Acme United Celebrating 150 Years Since Inception
2017 marked the 150th anniversary of the founding of Acme United Corp. In one and a half century, the Company has become the biggest scissor manufacturer in the world, and a major supplier of cutting devices, hunting and fishing tools, and first-aid products for school, home, office, industrial and hardware use.
The roots of the Company can be traced back to 1867 when German immigrant Leo Renz bought an old grist mill in Naugatuck, Connecticut where he opened Renz Shear Shop, specializing in cast iron shears and scissors.
In 1873, Leo Renz, along with his brother Robert Renz, another family member Mitchell Renz, and John Peck, officially incorporated their business as The Renz Shear Company.
The business continued to grow until in 1878 when Leo Renz passed away. The Company was subsequently sold to Mitchell Renz, who moved the operations to Fairfield, Connecticut in 1880. Two years later, the Company was incorporated as The Acme Shear Company.
Mitchell Renz was also responsible for bringing the brothers David C. Wheeler and Dwight Wheeler into the business. In fact, they bought out Renz, who decided in 1883 to quit the shear making business to try his luck in Florida in real estate.
Under Wheeler management, Acme Shear expanded its product lines. By 1885, it needed more manufacturing capacity and bought 5 acres on Hicks and Knowlton Streets in Bridgeport, CT. The following year, the first scissors were manufactured at the brand new plant. The Company would continue to produce scissors and shears at that same location for 111 years.
Joining The War Effort
Acme Shear grew rapidly, especially when national accounts, such as F.W. Woolworth, began carrying its scissors and shears product lines.
By the end of World War I, production hit historical highs with large shipments to the U.S. Navy, Army, Red Cross, and Emergency Fleet. The Company's exports boomed. By 1920, Acme Shear was manufacturing 35,000 scissors and shears per day, six days a week. Annual volume exceeded 10 million pairs.
In 1923, the plant in Bridgeport, CT again had to be expanded to meet rising demand. In 1936, Acme Shear became the largest scissor and shear manufacturer in the world, a position that Acme United still holds today. In that time, annual production exceeded 15 million pairs.
In 1942, the United States was at war with Germany and Acme once again converted to war work. Dozens of employees enlisted, and a nursery was established to attract mothers into employment.
The following year, production reached an all-time high with over 20 million industrial shears, 22 million surgical shears, and nearly 4 million blunt children's scissors. Production totaled 46 million units during this peak war year.
Medical Field Entered In 1960s
After World War II, production capacity was added to meet growing demand as the United States and Europe rebuilt.
In 1960, Acme Shear acquired Surmanco Ltd, a scissors manufacturer in Sheffield, UK with the goal to sell directly to the European market.
Three years later, Acme purchased the Seneca Novelty Company, a manufacturer of wooden rulers and yardsticks based in Seneca Falls, NY. This marked the beginning of Acme's highly successful sales in the school and office products trade.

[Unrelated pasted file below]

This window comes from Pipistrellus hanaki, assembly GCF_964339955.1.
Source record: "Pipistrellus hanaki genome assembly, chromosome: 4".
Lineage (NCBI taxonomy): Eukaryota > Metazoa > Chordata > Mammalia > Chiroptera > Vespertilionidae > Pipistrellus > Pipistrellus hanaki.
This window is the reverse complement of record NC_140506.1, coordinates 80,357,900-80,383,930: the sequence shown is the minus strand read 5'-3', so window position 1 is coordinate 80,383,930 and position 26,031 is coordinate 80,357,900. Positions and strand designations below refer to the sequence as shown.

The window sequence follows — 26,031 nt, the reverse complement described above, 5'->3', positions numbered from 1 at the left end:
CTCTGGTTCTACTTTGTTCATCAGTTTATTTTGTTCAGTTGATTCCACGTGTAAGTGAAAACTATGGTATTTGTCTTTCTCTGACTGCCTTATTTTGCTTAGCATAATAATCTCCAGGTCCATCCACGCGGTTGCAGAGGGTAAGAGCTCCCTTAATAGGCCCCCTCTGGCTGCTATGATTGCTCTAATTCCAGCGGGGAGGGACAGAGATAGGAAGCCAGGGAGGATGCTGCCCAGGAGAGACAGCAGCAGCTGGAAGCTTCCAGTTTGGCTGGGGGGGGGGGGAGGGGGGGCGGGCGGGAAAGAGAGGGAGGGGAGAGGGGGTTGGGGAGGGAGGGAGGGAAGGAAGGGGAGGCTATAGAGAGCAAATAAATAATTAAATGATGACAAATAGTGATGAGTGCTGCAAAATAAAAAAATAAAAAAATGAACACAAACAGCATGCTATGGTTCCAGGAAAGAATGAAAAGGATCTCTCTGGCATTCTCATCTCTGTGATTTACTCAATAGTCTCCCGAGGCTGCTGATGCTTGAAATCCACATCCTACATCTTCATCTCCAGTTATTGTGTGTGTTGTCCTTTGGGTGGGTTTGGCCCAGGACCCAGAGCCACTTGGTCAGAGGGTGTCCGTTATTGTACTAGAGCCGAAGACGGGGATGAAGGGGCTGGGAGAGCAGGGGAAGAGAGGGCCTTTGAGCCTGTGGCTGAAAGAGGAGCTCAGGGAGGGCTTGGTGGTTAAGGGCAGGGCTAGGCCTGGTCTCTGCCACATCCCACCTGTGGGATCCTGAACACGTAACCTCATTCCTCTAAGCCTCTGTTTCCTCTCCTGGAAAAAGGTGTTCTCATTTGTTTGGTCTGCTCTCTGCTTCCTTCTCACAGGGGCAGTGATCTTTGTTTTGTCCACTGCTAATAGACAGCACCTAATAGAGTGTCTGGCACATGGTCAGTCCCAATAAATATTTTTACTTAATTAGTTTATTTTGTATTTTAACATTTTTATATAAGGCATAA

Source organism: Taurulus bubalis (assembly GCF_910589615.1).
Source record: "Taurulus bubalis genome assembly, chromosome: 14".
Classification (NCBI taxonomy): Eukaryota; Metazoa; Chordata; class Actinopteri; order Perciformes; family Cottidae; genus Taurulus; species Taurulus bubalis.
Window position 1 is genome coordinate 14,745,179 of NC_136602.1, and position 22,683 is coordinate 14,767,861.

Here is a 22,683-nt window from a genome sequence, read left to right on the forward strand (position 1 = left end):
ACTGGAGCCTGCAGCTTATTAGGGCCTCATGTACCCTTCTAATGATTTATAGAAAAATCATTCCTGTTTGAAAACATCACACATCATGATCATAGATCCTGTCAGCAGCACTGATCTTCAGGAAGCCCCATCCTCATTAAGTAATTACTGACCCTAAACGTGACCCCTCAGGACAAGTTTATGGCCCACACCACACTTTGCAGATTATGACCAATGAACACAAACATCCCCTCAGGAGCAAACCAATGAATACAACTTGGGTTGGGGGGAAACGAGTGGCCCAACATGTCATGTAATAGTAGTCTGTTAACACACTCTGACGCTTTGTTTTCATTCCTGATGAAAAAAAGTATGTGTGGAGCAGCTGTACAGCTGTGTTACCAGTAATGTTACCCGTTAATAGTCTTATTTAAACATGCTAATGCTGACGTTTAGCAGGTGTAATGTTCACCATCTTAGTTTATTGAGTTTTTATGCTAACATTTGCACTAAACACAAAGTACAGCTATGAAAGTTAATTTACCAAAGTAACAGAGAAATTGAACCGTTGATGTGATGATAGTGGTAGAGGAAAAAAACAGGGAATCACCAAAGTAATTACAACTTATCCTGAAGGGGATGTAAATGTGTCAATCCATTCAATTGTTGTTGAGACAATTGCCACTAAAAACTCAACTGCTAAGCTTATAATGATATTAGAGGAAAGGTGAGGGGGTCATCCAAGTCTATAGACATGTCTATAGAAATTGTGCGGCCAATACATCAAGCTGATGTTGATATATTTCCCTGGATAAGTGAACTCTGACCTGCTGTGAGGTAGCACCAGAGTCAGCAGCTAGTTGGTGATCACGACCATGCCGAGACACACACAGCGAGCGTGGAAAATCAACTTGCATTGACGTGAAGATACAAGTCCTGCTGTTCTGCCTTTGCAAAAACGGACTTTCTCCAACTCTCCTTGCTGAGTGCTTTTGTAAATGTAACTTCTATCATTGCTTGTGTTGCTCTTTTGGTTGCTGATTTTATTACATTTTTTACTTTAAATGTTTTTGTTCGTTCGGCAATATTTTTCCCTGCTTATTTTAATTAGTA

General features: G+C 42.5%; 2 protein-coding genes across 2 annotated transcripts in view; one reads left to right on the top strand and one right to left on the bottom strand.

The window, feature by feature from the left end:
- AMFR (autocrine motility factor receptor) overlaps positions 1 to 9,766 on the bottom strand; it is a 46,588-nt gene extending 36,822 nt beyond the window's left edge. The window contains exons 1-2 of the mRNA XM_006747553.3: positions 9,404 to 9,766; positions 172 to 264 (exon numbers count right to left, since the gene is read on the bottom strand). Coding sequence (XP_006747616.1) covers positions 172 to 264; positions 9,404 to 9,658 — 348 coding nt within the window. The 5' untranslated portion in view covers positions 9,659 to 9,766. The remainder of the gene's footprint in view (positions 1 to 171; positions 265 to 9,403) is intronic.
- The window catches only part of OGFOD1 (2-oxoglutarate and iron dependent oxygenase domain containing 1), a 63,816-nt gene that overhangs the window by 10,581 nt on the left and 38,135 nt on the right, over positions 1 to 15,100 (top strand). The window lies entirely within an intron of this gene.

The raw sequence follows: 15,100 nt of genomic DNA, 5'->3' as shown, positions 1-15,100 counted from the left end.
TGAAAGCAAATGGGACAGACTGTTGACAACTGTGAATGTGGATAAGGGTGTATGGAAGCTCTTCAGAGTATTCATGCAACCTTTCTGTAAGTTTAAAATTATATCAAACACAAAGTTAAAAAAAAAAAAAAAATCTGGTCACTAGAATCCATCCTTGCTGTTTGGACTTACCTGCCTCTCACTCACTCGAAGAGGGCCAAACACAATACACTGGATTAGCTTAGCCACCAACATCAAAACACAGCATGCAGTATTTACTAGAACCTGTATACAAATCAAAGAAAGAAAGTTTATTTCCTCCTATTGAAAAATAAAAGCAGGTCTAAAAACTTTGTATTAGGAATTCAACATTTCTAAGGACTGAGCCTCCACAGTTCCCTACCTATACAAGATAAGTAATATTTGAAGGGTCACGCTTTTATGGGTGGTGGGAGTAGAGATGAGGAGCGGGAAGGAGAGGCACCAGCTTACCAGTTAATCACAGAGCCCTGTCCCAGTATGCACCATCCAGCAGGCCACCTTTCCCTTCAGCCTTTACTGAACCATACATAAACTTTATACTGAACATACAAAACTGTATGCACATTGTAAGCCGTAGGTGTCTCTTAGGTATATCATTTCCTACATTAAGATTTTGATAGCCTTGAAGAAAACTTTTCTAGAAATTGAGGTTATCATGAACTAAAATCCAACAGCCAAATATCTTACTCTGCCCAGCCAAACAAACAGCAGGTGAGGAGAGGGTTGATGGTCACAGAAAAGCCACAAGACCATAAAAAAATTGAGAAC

In the mid-1960s, Acme Shear began selling disposable medical scissors to hospitals and medical distributors. It later introduced a line of disposable hemostats, scalpels, forceps, and other surgical instruments, and became so successful that a new manufacturing plant in Fremont, North Carolina was opened to meet demand.
Acme Shear marked its 100th anniversary in 1967 and went public on the American Stock Exchange. At that moment, Acme accounted for approximately 75% of the cold forged scissors and 91% of the cast shears produced in the United States. Sumanco produced over half the total cast and forged scissors and shears in the United Kingdom. Combined employment was approximately 800 people, and output reached 50 million units annually.
Acme Shear continued its efforts of diversification. In 1970, it acquired Westcott Rule Company, a major ruler manufacturer, which was founded in 1872 in Seneca Falls, NY. To better reflect the expanded product line, the Company changed its name to Acme United Corporation.
Struggles And Revival
Much of Acme United's growth during the 1970s was due to its thriving medical business. In 1980, Acme United was named Vendor of the Year by American Hospital Supply for its excellence in disposable medical instruments. Sales to that company reached $22 million sales in 1983, representing about half of Acme's revenues.
However, in the late 1980's, American Hospital began manufacturing many of the tools that it previously bought from Acme United itself. In addition, numerous hospitals joined buying groups and began to pool their orders to obtain steep discounts, which resulted in lower margins. Moreover, the Company faced strong new competition from a United Kingdom medical supplier, Smith & Nephew. Consequently, Acme United spent much of the late 1980s struggling.